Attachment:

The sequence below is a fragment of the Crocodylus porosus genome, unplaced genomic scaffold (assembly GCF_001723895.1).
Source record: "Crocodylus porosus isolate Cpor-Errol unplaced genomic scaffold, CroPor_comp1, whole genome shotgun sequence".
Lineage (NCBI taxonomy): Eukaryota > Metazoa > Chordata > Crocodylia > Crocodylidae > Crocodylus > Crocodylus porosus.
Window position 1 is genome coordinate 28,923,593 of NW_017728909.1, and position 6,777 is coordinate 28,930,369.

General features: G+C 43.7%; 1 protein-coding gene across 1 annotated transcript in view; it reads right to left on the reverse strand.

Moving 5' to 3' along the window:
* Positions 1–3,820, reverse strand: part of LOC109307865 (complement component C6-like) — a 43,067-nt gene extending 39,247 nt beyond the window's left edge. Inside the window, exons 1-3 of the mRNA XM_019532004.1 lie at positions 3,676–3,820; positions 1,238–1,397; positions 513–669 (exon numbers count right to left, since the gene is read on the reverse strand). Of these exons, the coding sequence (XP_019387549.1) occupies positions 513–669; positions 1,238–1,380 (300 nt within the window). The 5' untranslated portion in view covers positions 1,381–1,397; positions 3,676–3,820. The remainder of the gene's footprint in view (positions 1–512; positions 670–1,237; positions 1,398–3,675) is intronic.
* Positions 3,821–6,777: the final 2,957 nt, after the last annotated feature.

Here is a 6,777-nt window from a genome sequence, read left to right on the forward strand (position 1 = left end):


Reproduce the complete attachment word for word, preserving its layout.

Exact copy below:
The sequence below is a fragment of the Crocodylus porosus genome, unplaced genomic scaffold (assembly GCF_001723895.1).
Source record: "Crocodylus porosus isolate Cpor-Errol unplaced genomic scaffold, CroPor_comp1, whole genome shotgun sequence".
Lineage (NCBI taxonomy): Eukaryota > Metazoa > Chordata > Crocodylia > Crocodylidae > Crocodylus > Crocodylus porosus.
Window position 1 is genome coordinate 28,923,593 of NW_017728909.1, and position 6,777 is coordinate 28,930,369.

General features: G+C 43.7%; 1 protein-coding gene across 1 annotated transcript in view; it reads right to left on the reverse strand.

Moving 5' to 3' along the window:
* Positions 1–3,820, reverse strand: part of LOC109307865 (complement component C6-like) — a 43,067-nt gene extending 39,247 nt beyond the window's left edge. Inside the window, exons 1-3 of the mRNA XM_019532004.1 lie at positions 3,676–3,820; positions 1,238–1,397; positions 513–669 (exon numbers count right to left, since the gene is read on the reverse strand). Of these exons, the coding sequence (XP_019387549.1) occupies positions 513–669; positions 1,238–1,380 (300 nt within the window). The 5' untranslated portion in view covers positions 1,381–1,397; positions 3,676–3,820. The remainder of the gene's footprint in view (positions 1–512; positions 670–1,237; positions 1,398–3,675) is intronic.
* Positions 3,821–6,777: the final 2,957 nt, after the last annotated feature.

Here is a 6,777-nt window from a genome sequence, read left to right on the forward strand (position 1 = left end):